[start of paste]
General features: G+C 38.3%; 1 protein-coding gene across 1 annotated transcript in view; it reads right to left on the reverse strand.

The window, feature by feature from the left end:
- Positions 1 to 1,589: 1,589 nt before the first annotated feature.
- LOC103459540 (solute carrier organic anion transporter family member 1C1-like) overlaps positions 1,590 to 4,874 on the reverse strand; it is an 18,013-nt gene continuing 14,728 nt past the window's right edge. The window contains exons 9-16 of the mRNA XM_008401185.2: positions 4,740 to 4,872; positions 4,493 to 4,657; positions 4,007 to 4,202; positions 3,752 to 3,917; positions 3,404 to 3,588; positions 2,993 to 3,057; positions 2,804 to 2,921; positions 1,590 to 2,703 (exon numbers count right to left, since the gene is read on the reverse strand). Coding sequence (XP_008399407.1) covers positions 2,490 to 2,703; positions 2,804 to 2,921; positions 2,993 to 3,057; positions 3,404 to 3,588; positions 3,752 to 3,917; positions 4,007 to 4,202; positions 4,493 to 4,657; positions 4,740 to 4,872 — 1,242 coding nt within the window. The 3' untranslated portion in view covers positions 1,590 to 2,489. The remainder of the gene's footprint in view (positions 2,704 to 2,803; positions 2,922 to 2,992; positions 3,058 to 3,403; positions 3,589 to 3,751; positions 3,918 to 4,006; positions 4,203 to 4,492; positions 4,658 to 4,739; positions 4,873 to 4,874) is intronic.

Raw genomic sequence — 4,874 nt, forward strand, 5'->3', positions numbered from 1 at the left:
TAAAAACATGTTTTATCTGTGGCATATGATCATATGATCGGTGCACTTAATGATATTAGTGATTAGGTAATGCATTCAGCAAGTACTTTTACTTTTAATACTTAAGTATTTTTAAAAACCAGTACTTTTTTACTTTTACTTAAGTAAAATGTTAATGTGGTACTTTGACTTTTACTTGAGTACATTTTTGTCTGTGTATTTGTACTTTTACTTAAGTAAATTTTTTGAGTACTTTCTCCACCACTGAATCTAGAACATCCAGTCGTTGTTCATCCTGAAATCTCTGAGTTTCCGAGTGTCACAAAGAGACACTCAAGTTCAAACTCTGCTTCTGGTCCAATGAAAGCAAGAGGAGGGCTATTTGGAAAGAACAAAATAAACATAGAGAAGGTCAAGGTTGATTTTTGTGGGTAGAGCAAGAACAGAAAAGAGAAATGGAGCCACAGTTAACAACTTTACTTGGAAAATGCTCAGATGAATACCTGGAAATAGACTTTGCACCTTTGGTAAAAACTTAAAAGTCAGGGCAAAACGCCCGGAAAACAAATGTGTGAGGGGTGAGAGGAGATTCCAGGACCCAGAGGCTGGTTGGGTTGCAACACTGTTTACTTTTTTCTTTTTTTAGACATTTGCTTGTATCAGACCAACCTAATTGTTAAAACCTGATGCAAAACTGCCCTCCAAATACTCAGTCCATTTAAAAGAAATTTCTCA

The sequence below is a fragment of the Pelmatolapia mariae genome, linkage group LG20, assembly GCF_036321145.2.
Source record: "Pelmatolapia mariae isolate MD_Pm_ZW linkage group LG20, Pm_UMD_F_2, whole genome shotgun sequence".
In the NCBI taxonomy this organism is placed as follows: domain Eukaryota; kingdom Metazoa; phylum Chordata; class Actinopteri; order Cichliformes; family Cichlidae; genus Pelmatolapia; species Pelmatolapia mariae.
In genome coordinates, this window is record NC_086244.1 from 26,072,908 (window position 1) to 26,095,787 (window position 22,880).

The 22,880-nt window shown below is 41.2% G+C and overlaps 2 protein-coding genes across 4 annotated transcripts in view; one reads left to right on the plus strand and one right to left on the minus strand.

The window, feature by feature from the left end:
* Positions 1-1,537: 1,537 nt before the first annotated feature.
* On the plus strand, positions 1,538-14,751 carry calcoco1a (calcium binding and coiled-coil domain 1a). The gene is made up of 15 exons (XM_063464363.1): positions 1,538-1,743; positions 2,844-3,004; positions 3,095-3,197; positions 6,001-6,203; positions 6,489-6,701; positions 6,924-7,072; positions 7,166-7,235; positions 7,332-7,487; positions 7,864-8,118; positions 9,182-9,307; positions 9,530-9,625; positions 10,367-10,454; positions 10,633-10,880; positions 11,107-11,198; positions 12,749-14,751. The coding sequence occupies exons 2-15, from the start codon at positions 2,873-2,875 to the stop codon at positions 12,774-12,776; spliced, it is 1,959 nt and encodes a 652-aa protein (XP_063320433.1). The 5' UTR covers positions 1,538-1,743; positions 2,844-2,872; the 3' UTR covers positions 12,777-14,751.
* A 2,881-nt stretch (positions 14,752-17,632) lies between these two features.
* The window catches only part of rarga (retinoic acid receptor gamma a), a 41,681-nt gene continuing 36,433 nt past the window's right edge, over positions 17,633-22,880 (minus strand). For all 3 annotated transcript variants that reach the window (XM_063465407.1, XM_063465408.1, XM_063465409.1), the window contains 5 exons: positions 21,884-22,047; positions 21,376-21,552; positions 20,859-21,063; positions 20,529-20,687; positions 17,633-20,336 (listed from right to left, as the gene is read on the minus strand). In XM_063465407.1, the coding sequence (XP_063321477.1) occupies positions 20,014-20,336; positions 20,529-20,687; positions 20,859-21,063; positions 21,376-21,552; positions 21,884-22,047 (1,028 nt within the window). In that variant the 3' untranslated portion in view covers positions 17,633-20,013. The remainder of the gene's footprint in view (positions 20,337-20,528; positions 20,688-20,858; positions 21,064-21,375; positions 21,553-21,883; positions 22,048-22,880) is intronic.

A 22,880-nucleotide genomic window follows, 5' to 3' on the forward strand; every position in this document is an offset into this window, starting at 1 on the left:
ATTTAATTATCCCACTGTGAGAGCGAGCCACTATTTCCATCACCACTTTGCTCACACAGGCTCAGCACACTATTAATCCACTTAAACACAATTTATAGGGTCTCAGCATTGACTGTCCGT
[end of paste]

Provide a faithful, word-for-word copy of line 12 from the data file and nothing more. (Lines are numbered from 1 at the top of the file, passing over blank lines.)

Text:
The window, feature by feature from the left end: